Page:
• The cause of Susac syndrome is still unknown. But it is suspected to be an autoimmune endotheliopathy, a disorder in which the body’s immune system mistakenly attacks the lining (endothelium) of the walls of the very tiny blood vessels that supply blood to the brain, retinas, and inner ears.[1]
  • The symptoms of this condition result from damage to these very small blood vessels, which in turn results in decreased or impaired blood flow. Impaired blood flow to the brain, retinas and inner ears (microinfarcts) results in damage to the tissue or organs in these areas.[6]
  • Last Reviewed: 4/25/2011

How might Susac syndrome be treated?

  • Early, aggressive, and sustained treatment of Susac syndrome is recommended to avoid or minimize neurological damage, hearing loss, and/or vision loss. Treatment includes medications that suppress the activity of the immune system (immunosuppressive agents) such as steroids and intravenous immunoglobulins. Other drugs may also be necessary.
  • For those with significant hearing loss, a specific type of hearing aid called a cochlear implant may be an option.
  • Last Reviewed: 4/25/2011

What is the prognosis for people with Susac syndrome?

  • Susac syndrome has a chronic relapsing course punctuated by frequent remissions and flare-ups.  It typically lasts from 2 to 4 years, but may be as short as 6 months or as long as 5 years in duration. Some patients recover with little or no long term symptoms. Others are impaired with cognitive deficits, gait disturbance, and hearing loss. Usually vision is not seriously impaired.
  • A study pulished in March 2007 entitled, Long Term Outcome in Susac Syndrome by Aubart-Cohen, et.al. followed 9 patients with Susac syndrome for more than 6 years. In this series, pateints did not suffer from severe cognitive sequelae.  All but 1 patient returned to work.  Vision was usually not seriously impaired.  Most of the pateints had bilateral hearling loss, with limited disability.[3]
  • Last Reviewed: 4/25/2011
References  (Back)

  1. Susac’s Syndrome. National Organization for Rare Disorders (NORD). December 2010 Available at: http://www.rarediseases.org/search/rdbdetail_abstract.html?disname=Susac%27s%20Syndrome. Accessed April 25, 2011.
  2. Rennebohm RM, Lubow M, Rusin J, Martin L, Grzybowski DM, Susac JO . . Pediatr Rheumatol Online J. January 2008;:. Available at: http://www.ped-rheum.com/content/pdf/1546-0096-6-3.pdf. April 25, 2011.
  3. Aubart-Cohen, et.al.. Long-Term Outcome in Susac Syndrome. Medicine. March 2007.
  4. Susac syndrome. Orphanet Database. Available at: http://www.orpha.net/consor/cgi-bin/OC_Exp.php?lng=EN&Expert=838. Accessed April 25, 2011.
  5. Susac JO, Egan RA, Rennebohm RN, Lubow M. . J Neurol Sci. June 15, 2007;:. Available at: http://tinyurl.com/yph8kg. December 18, 2008.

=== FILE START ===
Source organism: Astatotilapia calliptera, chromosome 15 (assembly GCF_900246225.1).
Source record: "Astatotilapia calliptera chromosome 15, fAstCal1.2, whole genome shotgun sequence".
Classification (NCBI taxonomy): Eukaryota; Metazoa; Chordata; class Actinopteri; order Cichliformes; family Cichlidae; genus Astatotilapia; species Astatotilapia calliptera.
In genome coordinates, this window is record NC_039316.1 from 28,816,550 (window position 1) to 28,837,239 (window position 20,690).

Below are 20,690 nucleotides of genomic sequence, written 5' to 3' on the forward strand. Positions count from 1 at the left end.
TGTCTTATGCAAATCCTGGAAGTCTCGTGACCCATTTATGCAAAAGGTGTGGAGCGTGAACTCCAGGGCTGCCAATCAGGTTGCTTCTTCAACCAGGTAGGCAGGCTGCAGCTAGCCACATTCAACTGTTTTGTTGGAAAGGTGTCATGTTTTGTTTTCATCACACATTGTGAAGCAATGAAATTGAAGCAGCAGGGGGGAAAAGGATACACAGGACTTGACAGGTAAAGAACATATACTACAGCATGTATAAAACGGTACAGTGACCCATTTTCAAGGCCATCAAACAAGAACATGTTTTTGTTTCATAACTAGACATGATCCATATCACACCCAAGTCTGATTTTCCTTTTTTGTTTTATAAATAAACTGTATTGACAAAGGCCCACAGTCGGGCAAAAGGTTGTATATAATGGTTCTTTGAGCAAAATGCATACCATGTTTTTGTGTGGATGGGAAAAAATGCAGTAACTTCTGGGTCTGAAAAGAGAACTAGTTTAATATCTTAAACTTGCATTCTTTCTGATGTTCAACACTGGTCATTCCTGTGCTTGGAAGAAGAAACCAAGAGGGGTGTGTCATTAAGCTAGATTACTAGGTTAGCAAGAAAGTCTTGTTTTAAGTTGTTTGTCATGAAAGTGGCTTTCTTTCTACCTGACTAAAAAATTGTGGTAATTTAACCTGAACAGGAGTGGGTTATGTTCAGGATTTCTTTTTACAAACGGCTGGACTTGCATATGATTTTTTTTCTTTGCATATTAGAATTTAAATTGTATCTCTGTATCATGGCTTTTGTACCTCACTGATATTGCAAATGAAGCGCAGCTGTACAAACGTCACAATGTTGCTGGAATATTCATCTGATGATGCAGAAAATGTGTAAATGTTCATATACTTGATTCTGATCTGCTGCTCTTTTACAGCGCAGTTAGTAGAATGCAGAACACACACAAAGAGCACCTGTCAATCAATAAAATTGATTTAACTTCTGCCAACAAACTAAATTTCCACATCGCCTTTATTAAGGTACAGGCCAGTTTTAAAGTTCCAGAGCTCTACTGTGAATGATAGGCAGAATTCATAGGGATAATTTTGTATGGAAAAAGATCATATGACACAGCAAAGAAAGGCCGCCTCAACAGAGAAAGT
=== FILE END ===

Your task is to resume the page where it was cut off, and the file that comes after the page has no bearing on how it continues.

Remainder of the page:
6. Rennebohm, Robert; Susac, John. . Journal of Neurological Sciences. February 26,2007;:. Available at: http://www.ncbi.nlm.nih.gov/pubmed/17324441. .
  7. Susac JO. . AJNR Am J Neuroradiol. 2004 Mar;:. Available at: http://www.ajnr.org/cgi/content/full/25/3/351. December 18, 2008.
  8. Do TH, Fisch C, Evoy F. . AJNR Am J Neuroradiol. 2004 Mar;:. Available at: http://www.ajnr.org/cgi/content/full/25/3/382. December 18, 2008.
  9. Eggers SDZ, Zee DS. Otolaryngology: Head & Neck Surgery, 4th ed. In: . Central Vestibular Disorders. Philadelphia, Pennsylvania:Mosby, Inc; 2005:

Susac’s Syndrome

Susac’s Syndrome: The clinical triad of encephalopathy, branch retinal artery occlusions and hearing loss

Susac’s Syndrome is named after Dr John Susac, of Winter Haven, FL, who first described it in 1979.

Susac’s Syndrome is a very rare disease, of still unknown etiology.

Susac’s Syndrome is an autoimmune condition that affects very fine blood vessels in the brain, retina, and the cochlea (inner ear).

It is characterized by three main symptoms: encephalopathy (which can include headache, mild memory losses, personality changes, and confusion); sensorineural hearing loss; and vision loss.

Most people do not have all the symptoms of Susac syndrome at the beginning of their illness but develop symptoms over the course of several years.

Some sufferers often experience a personality change and develop bizarre and paranoid behavior. Their speech can be affected, and many experience unrelenting and intense headaches and migraines, some form of hearing loss, and impaired vision.

In some cases, subjects can become confused, and believe they are re-living a time from their remembered past. According to Michael Hahn, a US Expert on the subject, the delusion of living in a foreign country occurs in a “fair percentage” of cases.

Susac’s Syndrome usually affects women around the age of 30 years old